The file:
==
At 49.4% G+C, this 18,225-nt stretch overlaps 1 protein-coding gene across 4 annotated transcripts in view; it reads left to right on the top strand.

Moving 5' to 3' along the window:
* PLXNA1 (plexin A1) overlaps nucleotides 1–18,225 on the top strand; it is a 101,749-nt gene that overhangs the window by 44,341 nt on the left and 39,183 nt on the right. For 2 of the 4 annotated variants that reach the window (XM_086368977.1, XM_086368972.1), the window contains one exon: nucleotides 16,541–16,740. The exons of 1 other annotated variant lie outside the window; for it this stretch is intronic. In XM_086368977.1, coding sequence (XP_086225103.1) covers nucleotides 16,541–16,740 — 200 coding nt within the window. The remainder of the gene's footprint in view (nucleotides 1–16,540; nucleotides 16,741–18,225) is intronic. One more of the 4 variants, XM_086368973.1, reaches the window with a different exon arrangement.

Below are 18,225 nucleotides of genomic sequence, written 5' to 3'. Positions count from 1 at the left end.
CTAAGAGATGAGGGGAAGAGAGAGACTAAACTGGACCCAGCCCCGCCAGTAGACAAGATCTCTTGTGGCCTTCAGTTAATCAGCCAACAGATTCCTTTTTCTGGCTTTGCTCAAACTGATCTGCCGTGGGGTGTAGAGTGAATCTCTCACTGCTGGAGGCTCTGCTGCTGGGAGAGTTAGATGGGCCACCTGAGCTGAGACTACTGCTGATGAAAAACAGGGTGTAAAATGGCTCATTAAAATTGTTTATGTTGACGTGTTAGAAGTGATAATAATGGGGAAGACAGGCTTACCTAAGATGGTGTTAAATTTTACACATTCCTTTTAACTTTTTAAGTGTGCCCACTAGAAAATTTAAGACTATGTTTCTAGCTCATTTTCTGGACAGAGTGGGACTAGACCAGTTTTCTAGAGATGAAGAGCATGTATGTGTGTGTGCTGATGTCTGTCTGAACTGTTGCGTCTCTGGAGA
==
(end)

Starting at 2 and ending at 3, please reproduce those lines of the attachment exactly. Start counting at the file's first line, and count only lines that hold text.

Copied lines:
Moving 5' to 3' along the window:
* PLXNA1 (plexin A1) overlaps nucleotides 1–18,225 on the top strand; it is a 101,749-nt gene that overhangs the window by 44,341 nt on the left and 39,183 nt on the right. For 2 of the 4 annotated variants that reach the window (XM_086368977.1, XM_086368972.1), the window contains one exon: nucleotides 16,541–16,740. The exons of 1 other annotated variant lie outside the window; for it this stretch is intronic. In XM_086368977.1, coding sequence (XP_086225103.1) covers nucleotides 16,541–16,740 — 200 coding nt within the window. The remainder of the gene's footprint in view (nucleotides 1–16,540; nucleotides 16,741–18,225) is intronic. One more of the 4 variants, XM_086368973.1, reaches the window with a different exon arrangement.